Growing companies, with their steady stream of new ideas, ambitious goals and fresh faces, can be thrilling places to work. But they can also be a revolving door.
Turnover is a fact of life for growth companies, says John Challenger, chief executive officer of Challenger Gray & Christmas, an outplacement firm. “For a growth company, it’s hard to keep people around, because your core is always shifting,” Challenger says. New hires “come in with new ideas and inevitably change the organization. If a company really is growing quickly, it won’t be today what it was a year ago.”
CFOs should be wary of too much churn, Challenger says. As a company loses employees, institutional knowledge can go running out the door, too. And replacing workers can be expensive. In a series of 22 case studies last year, the Center for American Progress, a think tank, found that turnover costs companies about 20 percent of an employee’s salary.
“It costs money to recruit and replace people,” says Jack Segerdahl, CFO of EHE International, a workplace health provider that has seen double-digit revenue growth over the last two years. “You lose productivity as you bring somebody on board and have to train them or get them accustomed to [company norms].”
At the same time, Challenger says, not all turnover will hurt the business. “If the company is not flexible enough to throw off its skin and become something new, it’s not going to grow consistently,” he says. “It’s pretty soon going to get stuck in one of its iterations and lose its growth capacity and potential.”
How can companies manage turnover (both good and bad)? They can start by paying attention to why their workers are leaving, Challenger says. One of the most common reasons: employees may be discontent with how quickly the company is changing — and what it is turning into. “When a company hits a growth phase, there are always people who have been there in a previous era who feel like ‘this is not the company that I knew,’” Challenger says. “So there’s inevitably some kind of unhappiness there.”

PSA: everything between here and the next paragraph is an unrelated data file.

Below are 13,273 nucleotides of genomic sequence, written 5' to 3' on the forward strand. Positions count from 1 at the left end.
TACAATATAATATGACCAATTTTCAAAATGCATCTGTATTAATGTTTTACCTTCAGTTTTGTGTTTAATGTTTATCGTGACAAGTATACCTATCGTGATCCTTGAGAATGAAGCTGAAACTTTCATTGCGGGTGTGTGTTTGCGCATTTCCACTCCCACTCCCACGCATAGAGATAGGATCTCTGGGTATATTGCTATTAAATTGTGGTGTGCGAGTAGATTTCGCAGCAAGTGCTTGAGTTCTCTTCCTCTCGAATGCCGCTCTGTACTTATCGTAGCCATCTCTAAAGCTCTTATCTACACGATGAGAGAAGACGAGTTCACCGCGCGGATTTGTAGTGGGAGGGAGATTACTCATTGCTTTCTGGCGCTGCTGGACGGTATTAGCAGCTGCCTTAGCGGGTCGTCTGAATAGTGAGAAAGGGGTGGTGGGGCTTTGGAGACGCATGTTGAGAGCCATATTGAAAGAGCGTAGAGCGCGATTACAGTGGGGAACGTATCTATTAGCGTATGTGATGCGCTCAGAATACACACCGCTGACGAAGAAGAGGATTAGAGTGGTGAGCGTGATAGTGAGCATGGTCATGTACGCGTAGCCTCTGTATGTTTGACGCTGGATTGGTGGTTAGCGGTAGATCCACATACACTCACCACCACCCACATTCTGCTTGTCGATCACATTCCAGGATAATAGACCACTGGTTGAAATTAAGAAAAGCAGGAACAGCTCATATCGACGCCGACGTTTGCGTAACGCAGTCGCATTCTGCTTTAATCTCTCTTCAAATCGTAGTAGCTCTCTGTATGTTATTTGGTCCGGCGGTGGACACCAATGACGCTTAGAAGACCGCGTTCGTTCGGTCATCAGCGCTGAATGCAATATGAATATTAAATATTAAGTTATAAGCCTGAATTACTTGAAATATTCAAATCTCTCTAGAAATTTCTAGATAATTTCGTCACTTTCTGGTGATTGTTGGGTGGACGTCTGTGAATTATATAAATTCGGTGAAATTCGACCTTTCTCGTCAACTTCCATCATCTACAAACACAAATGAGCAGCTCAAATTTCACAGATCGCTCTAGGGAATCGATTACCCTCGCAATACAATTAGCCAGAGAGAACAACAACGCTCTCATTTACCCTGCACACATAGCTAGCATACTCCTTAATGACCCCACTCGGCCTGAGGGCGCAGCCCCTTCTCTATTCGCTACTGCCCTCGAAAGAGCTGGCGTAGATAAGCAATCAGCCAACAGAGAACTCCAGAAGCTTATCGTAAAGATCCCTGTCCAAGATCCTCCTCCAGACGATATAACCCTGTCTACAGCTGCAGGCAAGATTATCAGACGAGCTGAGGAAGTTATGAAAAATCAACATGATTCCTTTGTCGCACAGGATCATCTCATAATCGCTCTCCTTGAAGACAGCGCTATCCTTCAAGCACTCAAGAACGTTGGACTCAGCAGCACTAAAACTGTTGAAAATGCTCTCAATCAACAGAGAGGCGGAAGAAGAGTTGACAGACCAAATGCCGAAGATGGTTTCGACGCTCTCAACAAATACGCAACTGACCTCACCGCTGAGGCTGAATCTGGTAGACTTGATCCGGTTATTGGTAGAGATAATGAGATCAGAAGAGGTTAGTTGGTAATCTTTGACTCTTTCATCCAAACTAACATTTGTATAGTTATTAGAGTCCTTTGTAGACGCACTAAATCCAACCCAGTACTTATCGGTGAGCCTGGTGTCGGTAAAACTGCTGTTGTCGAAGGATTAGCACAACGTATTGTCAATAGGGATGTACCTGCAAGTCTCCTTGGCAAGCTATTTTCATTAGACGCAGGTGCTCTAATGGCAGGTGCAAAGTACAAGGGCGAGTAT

Other employees might leave the company because they don’t get along with new hires. “In growth companies, there are always new people coming in, much more frequently than you’d see in a stable company,” Challenger says. “Those people are putting pressure on the people who are there, so conflicts are more likely to occur.”
Some employees simply may not like the growth-company culture, says Segerdahl. “There are folks that aren’t made to work in an environment of rapid change, shifting priorities and the other things that growth companies go through,” he says. “It’s not the same old thing day after day. Not everybody is cut out for that kind of environment.”
In these instances, companies must decide how valuable departing employees are to the business. “If you see the kinds of people that are leaving are ones that you really, really want to retain, that should raise your antennae and you should try to better understand why they’re leaving,” Segerdahl says. In particular, finance chiefs should pay close attention to exit interviews. “Growth companies move in a very quick fashion, and sometimes you’re too close to see what those changes are doing in terms of culture,” he says.
Within expanding industries, growth companies also often lose employees to larger firms that offer higher salaries and more perks. “Certainly in growth situations, where there’s competition for employees with a certain skill-set, salaries get bid up,” says Segerdahl. Particularly in the information-technology department, employees may be looking to move on to a bigger company. “Everybody wants to be the next employee hired by Yahoo,” he says.
Rather than enter a wage competition with behemoths like Yahoo, EHE International focuses on what skills — and how much experience — it really needs for a position. If long-term employees are ready to move to another company, EHE might hire workers with less experience to replace them. In some cases, “turnover may be a natural evolution to go through,” Segerdahl says. “If an employee now has five years experience and is looking to improve themselves, that’s the natural thing. We don’t necessarily need somebody with that much experience for a particular job. So we’d replace them with someone who has one or two years and recognize it as part of the cycle.”
Of course, companies must decide which positions require experience and institutional memory and which can be done equally well (or better) by someone new. Ultimately, “one of the challenges for growth companies is how to manage the change, keep a solid foundation and not lose your soul,” Challenger says.